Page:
Who started the lie that healthy people should feel 100 percent whole—with or without important someones in their lives? Who started the lie that connections/friendships are a bonus and not an essential component to our well-being?
We need people. We need connection. We need to be seen by others.
No one is “complete” without other people.
This is whole you declaring, “I need people, I need connection because my whole life is better with people.”
Brave you needs people in your life.
“I know, people disappoint.
“People betray, people get busy, people say stupid things like “God knows what he is doing.” (taken from I Wish I Could Take Away Your Pain, p. 5)
You still need people. You still need connection. We are designed by God this way.
There is a new study of neuroscience called Two-Person Neuroscience (2PN). The brain is being measured for the experience of connected synchrony. This research is returning amazing truth.
When people watch a movie together, their brains’ emotional responses synchronize–even when watching with strangers. (Wow!) Simply sharing physical space with someone can be enough to synchronize heartbeats. (Wow! Wow!) We automatically mirror facial expressions of the person we’re talking to and experience the emotion that goes with those expressions, and we involuntarily match body movements and vocal pitch. (You notice that, right?)
We are all walking around co-regulating one another all of the time, synchronizing without trying. (Burnout, Emily Nagoski and Amelia Nagoski, p. 136)
We have physiological need of each other. At our very basic levels we are co-regulating with one another all of the time. This is the gift of people.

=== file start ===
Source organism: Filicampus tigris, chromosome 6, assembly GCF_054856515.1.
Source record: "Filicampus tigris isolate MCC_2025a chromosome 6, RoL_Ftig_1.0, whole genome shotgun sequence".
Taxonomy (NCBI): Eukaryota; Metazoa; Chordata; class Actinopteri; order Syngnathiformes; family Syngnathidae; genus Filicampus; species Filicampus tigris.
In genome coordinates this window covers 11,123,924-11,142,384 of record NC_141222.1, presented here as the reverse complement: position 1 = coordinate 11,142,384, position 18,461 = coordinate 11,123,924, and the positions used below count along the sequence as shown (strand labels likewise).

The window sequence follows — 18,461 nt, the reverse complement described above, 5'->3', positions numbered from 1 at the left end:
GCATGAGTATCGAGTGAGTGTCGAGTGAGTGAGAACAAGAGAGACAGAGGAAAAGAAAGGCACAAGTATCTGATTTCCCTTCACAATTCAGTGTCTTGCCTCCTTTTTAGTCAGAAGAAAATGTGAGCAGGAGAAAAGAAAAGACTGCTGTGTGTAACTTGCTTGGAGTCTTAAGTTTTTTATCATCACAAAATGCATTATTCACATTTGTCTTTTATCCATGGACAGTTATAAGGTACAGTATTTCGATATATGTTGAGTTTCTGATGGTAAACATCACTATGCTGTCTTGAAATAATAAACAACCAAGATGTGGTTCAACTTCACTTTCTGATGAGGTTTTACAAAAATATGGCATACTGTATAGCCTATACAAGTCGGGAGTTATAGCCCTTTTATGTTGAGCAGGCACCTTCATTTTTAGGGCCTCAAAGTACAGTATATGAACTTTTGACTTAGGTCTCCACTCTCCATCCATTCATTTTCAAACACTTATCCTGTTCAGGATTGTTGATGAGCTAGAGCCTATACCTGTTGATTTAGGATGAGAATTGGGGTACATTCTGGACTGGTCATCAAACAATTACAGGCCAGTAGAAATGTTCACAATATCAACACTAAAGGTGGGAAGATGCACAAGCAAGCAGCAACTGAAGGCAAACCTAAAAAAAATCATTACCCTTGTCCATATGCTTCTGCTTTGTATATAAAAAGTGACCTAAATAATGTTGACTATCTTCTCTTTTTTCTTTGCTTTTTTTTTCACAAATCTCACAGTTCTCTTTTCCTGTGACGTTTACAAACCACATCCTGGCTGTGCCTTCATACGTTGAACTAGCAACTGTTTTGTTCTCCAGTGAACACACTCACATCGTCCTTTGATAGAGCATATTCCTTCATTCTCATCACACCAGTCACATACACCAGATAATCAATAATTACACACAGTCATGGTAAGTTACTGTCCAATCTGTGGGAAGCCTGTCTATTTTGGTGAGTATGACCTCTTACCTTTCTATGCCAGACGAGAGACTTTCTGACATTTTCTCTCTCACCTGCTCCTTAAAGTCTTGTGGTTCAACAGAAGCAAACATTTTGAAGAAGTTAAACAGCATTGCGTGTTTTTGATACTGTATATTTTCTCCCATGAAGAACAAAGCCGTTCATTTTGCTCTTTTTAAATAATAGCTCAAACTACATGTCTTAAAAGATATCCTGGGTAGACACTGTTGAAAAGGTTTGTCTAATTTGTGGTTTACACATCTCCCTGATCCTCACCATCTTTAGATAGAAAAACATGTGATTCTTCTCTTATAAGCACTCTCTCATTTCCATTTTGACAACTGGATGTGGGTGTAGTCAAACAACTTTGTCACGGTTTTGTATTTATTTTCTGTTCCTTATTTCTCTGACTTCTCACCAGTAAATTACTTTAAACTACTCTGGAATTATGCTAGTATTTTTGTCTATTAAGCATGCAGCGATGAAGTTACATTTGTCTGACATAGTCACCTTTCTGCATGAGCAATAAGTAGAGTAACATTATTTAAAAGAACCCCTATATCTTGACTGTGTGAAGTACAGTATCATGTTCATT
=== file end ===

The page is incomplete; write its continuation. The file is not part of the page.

Some people are richer gifts to us than others. Intentionally find those.
During the pandemic I moved from youth pastor to pastor. Big C Church as we know it has forever changed. My role in my church has forever changed. One of my goals as pastor of my church is to offer connections to each other. This will not be a church you can “spectate” and then return home. Or still be at home because you are watching digitally which is the new norm.
As pastor I am purposely creating connections whenever possible. We have conversations during the church service. We offer small groups with intentional conversations. This is important to me because I want my church family to co-regulate each other. I want our heartbeats to synchronize. I want the iron-sharpening-iron depth of relationships to be mixed with faith. I believe this will change our world. I am in Year 40 of being a pastor because I believe Jesus will change this world.
Here is a brave goal for you: Determine to make some connecting relationships. An added bonus is if they are connecting around you and your faith.
I define bravery as your decisions to actually trust God. That is full of vulnerability because with God there is not the guarantee of the controlled outcome you want. This goal is going to put you at risk for people to disappoint you. Even betray you. But we need connection.
Something 2020 has taught us is we need connection. Even when we found it “easier” to shelter-in-place and close ourselves off to so many relationships, our souls felt the loss of connection. You felt your soul awaken when you were finally able to have coffee with that friend or meet again with your small group. It felt so good to be seen deeply by that someone.
I hope so much that you have at least one person in your life who is so synchronized with you that they quite literally feel your pain and are able to carry you through it. I wrote a book about that because these relationships have made me the brave person that I am.
When two people relate to each other authentically and humanly, God is the electricity that surges between them.Dr. Brene’ Brown quoting Martin Buber, Daring Greatly, p. 150,
My dependent faith on a Savior needs people too. I need that electricity—or having our hearts synchronized—to do the brave work God calls me to. I need the gift of people.
You do too.